A really great way to improve your photography and also to ensure that your photos from a trip don’t just stay on your hard drive is to create a photo book. Doing so will not only mean you can show off your trip (and photography skills) to your friends and family, but it will also give you a goal to aim for after a trip. It will help you be able to edit your photos and only select the very best ones. It will teach you how to ensure your photos flow in a clear pattern and story rather than a repetitive set of shots. So here are some tips to help you capture the shots you should, to be able to create a beautiful photo book.
The “show stopper” shot
This is the one that most people love to capture. The iconic, wide-angle shot that would look amazing on the wall or in a double-page spread. For example in a magazine, this would be the opening double-page spread that would grab people’s attention. Depending on your destination this shot should be something that captures the overall narrative. For example, if you are hiking, this might be a photograph of someone walking or camping in the wild. Whereas a train journey might feature a landscape photo of a train in a beautiful landscape. This photo might be your cover or even as an opening spread.
How can you have a book about a destination without the main landmark featuring in it? Imagine a book about your time in Paris without the Eiffel Tower. These famous icons have been photographed millions of times but that shouldn’t discourage you from taking your own shots. You can either try to come up with a unique way of photographing them or you can just take the obvious shot – but try to do it better. That might be in a better light or different season to the usual. Even in this day and age, there are still opportunities for unique shots of those famous landmarks but try not to fill your photo book with them. Three or four shots will be more than enough and try to make them a little different from one another. For example, one could be a wide-angle view that captures the whole landmark. Another could be a close up of the details and the third could be showing what is happening around it.
This will help people stay more engaged with the story and make the book less repetitive and boring to look through.
Often this is one area that you are able to really capture different shots to what already exists. People are such an essential part of our experience of a place that it is vital to capture photos if possible. Obviously, sometimes the story may not warrant that. For example, a safari or a National Park is more about the landscape and wildlife. But if you can incorporate a human element into the photo then you will often find that not only will they give your story more variety, but you will be able to capture more unique shots. So whether it is a simple head and shoulder portrait, people going about their daily lives or even as a point of interest in a wide-angle shot, don’t forget to capture photos of people.
It doesn’t matter where you are in the world, everywhere has it’s own unique types of food. So it should be one of the shots that you cover on any trip. But photographing food can often be challenging. Most of the time you will be inside and so low light will be an issue. Without a tripod, this will mean that you have to raise your ISO which in turn means more noise in your photos. The best thing you can do is to try and photograph food on an outside table (if possible). If not possible, then sitting at a table near a window will help. A good accessory to have is a gorilla pod. It’s far more discrete than a tripod and you will be able to set it on the table. Select the lowest ISO (i.e. ISO 100) and an aperture of around f/9 – f/11. This will ensure that your dish will be sharp throughout. Make sure you use a remote or set the camera on a timer to avoid touching the camera. As with all other shots you take on your trip, edit carefully to only feature a few key shots.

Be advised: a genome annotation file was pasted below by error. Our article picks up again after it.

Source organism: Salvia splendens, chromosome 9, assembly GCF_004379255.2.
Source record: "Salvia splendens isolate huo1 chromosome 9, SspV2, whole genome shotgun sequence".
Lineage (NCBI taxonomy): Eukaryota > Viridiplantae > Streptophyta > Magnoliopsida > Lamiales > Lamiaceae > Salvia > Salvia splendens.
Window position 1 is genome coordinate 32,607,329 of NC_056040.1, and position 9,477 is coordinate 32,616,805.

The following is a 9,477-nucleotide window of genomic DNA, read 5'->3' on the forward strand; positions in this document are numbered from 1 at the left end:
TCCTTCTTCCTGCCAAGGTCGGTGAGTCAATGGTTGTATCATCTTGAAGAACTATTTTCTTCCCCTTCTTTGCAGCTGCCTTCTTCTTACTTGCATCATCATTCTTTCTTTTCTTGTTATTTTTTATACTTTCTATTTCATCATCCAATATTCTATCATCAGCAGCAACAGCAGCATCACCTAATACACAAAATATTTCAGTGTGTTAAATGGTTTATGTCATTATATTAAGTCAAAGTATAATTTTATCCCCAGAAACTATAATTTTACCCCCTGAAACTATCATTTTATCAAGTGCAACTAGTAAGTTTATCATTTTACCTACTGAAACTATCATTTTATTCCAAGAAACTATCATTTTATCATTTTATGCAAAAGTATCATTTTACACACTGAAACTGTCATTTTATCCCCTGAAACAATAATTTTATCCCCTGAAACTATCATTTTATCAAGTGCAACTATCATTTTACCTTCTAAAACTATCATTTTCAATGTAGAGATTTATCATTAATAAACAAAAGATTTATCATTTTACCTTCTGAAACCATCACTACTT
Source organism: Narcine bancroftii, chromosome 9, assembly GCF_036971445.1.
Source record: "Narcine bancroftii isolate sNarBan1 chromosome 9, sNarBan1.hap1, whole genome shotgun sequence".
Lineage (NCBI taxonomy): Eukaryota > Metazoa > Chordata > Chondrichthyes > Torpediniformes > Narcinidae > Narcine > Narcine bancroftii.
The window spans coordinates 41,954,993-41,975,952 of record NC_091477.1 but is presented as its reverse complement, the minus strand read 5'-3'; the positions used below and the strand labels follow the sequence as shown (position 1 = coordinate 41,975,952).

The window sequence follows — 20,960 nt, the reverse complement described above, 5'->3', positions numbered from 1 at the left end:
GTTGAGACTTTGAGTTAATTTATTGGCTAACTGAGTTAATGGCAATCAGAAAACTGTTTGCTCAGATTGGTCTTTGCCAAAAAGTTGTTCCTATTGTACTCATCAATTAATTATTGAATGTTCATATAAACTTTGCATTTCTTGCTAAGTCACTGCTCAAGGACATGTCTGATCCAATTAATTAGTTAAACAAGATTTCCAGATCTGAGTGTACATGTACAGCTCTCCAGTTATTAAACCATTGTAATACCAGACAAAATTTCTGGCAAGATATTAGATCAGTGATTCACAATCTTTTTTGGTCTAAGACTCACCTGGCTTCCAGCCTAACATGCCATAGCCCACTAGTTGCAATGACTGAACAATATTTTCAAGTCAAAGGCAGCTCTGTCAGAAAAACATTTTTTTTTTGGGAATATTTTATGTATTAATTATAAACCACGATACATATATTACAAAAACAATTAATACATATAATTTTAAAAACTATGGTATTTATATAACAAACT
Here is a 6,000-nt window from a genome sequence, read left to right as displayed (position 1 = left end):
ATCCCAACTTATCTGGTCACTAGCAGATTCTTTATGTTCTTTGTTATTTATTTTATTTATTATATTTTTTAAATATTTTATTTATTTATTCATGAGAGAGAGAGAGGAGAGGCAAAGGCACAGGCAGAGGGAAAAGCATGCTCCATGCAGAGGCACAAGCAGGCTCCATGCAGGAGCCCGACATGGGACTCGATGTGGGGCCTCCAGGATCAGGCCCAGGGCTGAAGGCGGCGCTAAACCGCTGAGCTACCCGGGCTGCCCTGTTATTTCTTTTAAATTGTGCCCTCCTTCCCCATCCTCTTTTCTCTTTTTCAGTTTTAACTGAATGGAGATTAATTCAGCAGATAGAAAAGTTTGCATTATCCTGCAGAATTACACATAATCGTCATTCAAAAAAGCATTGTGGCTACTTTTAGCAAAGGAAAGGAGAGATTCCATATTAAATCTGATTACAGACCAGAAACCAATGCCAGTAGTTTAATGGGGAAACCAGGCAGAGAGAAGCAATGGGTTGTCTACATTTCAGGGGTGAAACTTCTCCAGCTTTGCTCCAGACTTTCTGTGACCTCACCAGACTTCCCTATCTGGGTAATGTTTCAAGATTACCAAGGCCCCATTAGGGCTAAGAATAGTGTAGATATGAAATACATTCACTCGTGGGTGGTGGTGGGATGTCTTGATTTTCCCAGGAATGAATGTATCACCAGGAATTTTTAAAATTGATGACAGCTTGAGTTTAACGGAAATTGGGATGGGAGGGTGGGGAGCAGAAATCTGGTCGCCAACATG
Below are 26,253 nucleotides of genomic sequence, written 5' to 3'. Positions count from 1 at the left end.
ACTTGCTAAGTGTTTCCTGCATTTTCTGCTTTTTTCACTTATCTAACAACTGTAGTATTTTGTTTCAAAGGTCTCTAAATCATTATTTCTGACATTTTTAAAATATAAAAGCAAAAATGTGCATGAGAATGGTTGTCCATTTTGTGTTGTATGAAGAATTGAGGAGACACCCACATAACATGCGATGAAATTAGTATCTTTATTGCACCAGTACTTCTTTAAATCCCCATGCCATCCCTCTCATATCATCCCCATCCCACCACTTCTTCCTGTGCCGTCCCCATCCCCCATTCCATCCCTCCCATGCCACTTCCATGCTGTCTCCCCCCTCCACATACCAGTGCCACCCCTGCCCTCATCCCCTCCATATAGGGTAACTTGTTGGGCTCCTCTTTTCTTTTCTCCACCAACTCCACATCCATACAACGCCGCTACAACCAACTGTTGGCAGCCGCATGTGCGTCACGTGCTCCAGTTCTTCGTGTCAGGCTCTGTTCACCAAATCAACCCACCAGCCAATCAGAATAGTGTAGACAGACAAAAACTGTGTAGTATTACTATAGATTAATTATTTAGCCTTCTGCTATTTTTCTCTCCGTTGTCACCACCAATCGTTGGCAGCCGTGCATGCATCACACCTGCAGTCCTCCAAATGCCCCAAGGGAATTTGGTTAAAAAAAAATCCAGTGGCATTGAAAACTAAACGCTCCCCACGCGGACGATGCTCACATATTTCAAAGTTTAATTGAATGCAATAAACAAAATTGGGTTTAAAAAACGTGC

The key to any great photo book is a god flow through the different images. But it also needs to have a variety. Looking through page after page of the same type of shot can leave the viewer feeling uninterested and bored. A really good way to add variety to your photos is to capture details. These are the things that often people miss when they go somewhere which is why they are so fascinating to look at. Closeups could be of anything from food to carvings on a wall. They could even be natural elements like rocks or wood. Imagine having a series of 16 of these images next to each other as thumbnails in a square. Not only will they look fantastic but they will also engage the viewer as they look through them.
It’s not an easy task, but if you can capture something a little different from a well-photographed location, then it can make a big difference to your photo book. The best way to do this is to do as much research as you can on a location. The more you know about what already exists and what type of photos have already been taken, the better your chances will be of creating something unique. Sometimes you will get lucky and a unique opportunity will present itself. But usually, you will have to work hard to make that happen. If you can capture a few unique shots, it will make your photo book far more interesting for friends and family and potential clients to look through.
Putting together a photo book is a great way to showcase your photos in a cohesive and interesting way. People would much rather flick through a book with 20 photos than have to sit through someone showing them hundreds of the same shots. But even if the book is just for you, by having an end goal it can help you ensure that you capture a variety of different shots. It will also mean that your photos won’t just end up being on your hard drive for eternity.
Photo credits: Kav Dadfar – All rights reserved. No usage without permission. Dreamstime.